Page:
These two articles give us another snapshot of the algae biodiesel industry which has been built out mostly to absorb a lot of cheap capital ahead of any convincing technical success. That really is the problem.
That we have a breakthrough in harvesting and drying is good news and an issue I addressed months back because no one had much to say about this most fundamental issue. That this is recent news is bad news. It takes years to polish technology like this.
I think we will master this technology and that it will become our best source of biodiesel, ethanol and other organic feed stocks. The problem is that we have begun a serious twenty year development cycle that is way more difficult than wind or geothermal which are both thirty years down the same road.
I would like to see work done on integrating algae production with some form of shallow sea system. We certainly get the requisite algae blooms with a minimum of encouragement. Converting that into a form of husbandry should be possible.
I believe algae to be suitable operated in the sea and on non arable lands with excessive sunlight. That prevents competition for valuable agricultural lands.
I would also like to see a productivity comparison between optimal algae production and optimal cattail production. Right now, I think cattails win.
When Will Algal Fuels Be Plentiful and Cheap?
The algae industry is getting there – growing, harvesting, separating and converting to useful oils is nearing completion and the ideas are proving up nicely, which should trigger competition in ideas for the process steps in controlling production costs.
Lots of claims have been made over the years for algae energy efficiency: Some experts say each acre given over to algae cultivation could theoretically produce the equivalent of thousands of gallons of oil per year, compared with an estimated yield of 18 to 335 gallons of ethanol per acre for traditional biofuel crops. Others claim that algae-growing systems could be tweaked to yield as much as 100,000 gallons per acre annually.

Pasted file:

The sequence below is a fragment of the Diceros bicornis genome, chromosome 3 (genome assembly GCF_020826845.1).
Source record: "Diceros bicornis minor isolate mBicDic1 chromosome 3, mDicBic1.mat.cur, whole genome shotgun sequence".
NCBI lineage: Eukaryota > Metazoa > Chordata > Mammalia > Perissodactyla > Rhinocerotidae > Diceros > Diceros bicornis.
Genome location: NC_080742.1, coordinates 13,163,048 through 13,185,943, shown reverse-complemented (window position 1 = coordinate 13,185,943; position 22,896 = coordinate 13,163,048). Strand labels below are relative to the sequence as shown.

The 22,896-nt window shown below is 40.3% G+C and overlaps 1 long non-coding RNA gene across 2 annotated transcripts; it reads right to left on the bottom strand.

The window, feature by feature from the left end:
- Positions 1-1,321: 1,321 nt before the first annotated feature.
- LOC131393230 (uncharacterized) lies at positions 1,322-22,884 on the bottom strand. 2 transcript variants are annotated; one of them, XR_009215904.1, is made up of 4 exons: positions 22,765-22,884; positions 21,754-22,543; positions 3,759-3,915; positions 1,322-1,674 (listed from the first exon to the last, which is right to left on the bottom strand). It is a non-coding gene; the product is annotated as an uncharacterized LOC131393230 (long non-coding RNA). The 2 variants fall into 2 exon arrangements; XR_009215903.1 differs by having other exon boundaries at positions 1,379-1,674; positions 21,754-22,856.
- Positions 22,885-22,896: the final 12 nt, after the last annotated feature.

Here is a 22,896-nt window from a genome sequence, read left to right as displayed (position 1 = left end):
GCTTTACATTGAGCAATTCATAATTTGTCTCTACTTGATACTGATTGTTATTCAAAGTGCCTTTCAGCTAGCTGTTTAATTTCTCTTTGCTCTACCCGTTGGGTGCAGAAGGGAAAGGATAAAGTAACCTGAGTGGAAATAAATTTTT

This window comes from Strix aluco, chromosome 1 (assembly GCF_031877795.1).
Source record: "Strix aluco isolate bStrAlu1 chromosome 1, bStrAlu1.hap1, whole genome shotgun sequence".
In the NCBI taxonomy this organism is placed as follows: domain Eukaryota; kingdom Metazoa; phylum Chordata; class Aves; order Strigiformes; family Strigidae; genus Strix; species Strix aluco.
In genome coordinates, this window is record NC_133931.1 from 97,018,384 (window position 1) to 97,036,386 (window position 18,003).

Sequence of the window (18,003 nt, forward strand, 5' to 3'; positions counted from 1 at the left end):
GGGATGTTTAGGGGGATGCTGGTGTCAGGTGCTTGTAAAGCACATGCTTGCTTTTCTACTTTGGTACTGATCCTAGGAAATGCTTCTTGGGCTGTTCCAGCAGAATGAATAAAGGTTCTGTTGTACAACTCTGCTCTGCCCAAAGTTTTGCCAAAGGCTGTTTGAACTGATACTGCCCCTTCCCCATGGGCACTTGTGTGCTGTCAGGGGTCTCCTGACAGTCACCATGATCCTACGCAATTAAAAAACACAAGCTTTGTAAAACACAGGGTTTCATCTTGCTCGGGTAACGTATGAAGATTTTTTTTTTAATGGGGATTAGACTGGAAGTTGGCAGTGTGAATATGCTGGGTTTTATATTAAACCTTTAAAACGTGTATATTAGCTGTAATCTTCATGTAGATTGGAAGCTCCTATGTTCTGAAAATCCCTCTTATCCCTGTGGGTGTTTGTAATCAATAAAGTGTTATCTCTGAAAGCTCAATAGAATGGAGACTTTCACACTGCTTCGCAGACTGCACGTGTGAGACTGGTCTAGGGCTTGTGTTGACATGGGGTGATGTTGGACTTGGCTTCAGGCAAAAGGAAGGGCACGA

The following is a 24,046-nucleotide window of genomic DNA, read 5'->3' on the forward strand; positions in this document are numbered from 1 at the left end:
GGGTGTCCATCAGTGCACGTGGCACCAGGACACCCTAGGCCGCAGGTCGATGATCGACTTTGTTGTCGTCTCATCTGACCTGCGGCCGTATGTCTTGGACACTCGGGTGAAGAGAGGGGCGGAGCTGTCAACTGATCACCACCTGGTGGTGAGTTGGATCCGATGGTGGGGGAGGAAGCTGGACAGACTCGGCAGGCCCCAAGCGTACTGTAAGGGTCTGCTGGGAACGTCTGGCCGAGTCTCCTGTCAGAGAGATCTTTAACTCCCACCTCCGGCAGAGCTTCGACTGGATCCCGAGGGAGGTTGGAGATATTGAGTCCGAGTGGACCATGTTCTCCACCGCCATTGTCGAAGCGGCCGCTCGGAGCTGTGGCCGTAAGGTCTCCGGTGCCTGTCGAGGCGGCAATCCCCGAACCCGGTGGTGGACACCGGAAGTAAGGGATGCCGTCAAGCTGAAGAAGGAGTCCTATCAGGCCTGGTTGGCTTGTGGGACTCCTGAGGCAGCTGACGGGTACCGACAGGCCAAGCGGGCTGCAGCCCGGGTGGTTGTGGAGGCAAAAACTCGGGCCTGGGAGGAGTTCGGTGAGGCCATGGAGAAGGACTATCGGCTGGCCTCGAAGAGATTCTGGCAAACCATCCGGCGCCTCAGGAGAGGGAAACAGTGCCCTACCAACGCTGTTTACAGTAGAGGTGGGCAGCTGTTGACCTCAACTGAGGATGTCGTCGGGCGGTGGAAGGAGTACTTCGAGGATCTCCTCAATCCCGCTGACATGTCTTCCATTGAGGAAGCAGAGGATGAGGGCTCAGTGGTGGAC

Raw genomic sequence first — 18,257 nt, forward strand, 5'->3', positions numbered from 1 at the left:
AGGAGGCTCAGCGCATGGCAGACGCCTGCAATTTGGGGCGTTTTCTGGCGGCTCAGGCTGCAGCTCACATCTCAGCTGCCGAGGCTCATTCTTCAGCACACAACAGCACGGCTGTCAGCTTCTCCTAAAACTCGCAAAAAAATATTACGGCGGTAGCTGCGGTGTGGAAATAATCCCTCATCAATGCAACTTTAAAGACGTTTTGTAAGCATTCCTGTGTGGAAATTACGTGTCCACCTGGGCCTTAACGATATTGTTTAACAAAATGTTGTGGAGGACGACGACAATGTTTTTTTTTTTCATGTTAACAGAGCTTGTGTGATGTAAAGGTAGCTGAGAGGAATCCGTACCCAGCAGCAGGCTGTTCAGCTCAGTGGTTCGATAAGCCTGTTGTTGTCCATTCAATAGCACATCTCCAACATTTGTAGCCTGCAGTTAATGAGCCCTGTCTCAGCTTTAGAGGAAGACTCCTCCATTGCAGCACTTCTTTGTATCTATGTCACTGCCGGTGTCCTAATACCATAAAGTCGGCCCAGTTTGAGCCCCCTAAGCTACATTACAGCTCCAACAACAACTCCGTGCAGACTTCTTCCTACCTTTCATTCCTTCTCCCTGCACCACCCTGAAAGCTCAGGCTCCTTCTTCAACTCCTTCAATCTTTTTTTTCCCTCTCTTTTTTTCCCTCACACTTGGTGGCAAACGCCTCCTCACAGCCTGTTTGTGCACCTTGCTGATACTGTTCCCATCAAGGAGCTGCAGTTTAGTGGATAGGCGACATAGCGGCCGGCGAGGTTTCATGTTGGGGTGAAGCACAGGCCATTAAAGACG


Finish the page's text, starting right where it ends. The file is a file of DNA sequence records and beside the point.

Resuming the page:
There are four important steps in the production of algal biofuels: growing the algae, harvesting the crop, separating the oil, and refining the oil to useful fuels. Each step in the process is the focus of intense study by scientists, engineers, and technologists across the developed world. We have already seen a very significant breakthrough in harvesting and drying of algae.
Technologists tend to overestimate what can be accomplished in two years and underestimate what can be accomplished in ten to twenty years. Algae as biofuel looks more like a ten to twenty year project. DARPA is betting on three to five years, VCs are betting on three to five years, the algae roadmap from DOE takes a decade. _Greentech
A better method of making fuel from algal oil has got a lot of biofuel analysts excited:
"This is the first economical way to produce biodiesel from algae oil," according to lead researcher Ben Wen, Ph.D., vice president of United Environment and Energy LLC, Horseheads, N.Y. "It costs much less than conventional processes because you would need a much smaller factory, there are no water disposal costs, and the process is considerably faster."
A key advantage of this new process, he says, is that it uses a proprietary solid catalyst developed at his company instead of liquid catalysts used by other scientists today. First, the solid catalyst can be used over and over. Second, it allows the continuously flowing production of biodiesel, compared to the method using a liquid catalyst.
A continuous process using solid catalyst is potentially more efficient and productive, compared to batch processing. Also more scalable.
Currently, producing biodiesel from algal oil costs about $20 a gallon. But with all the attention being given each of the multiple steps in the fuel production process, some producers are projecting production costs as low as $1.50 a gallon. If costs drop that low within the next 10 years, algal biodiesel will begin to place an effective ceiling on the costs of petrol diesel. It will take time to scale up production, of course.
Slimed, Pt. 1: Biofuels and the Aquatic Species Program April 3, 2009 at 1:02 AM
Scores of firms, startups and Fortune 500 companies alike, are working on algae-based biofuels. Hundreds of millions of dollars have been invested. And so far, maybe a few thousand gallons of algae oil have been produced.
The question is: Can algae be economically cultivated and commercially scaled to make a material contribution to mankind’s liquid fuel needs? The jury is still out.
Ghosts of NREL Algae Programs Past
The basement of the marine biology department at the University of Hawaii has a hallway lit by a dim incandescent bulb. At the end of the hallway is a cardboard sign with the faded letters “ASP” written on it. A creaky door leads to a dank-smelling room crowded with beakers and algae scientists, milling aimlessly. They share the same slightly green tinge and defeated look.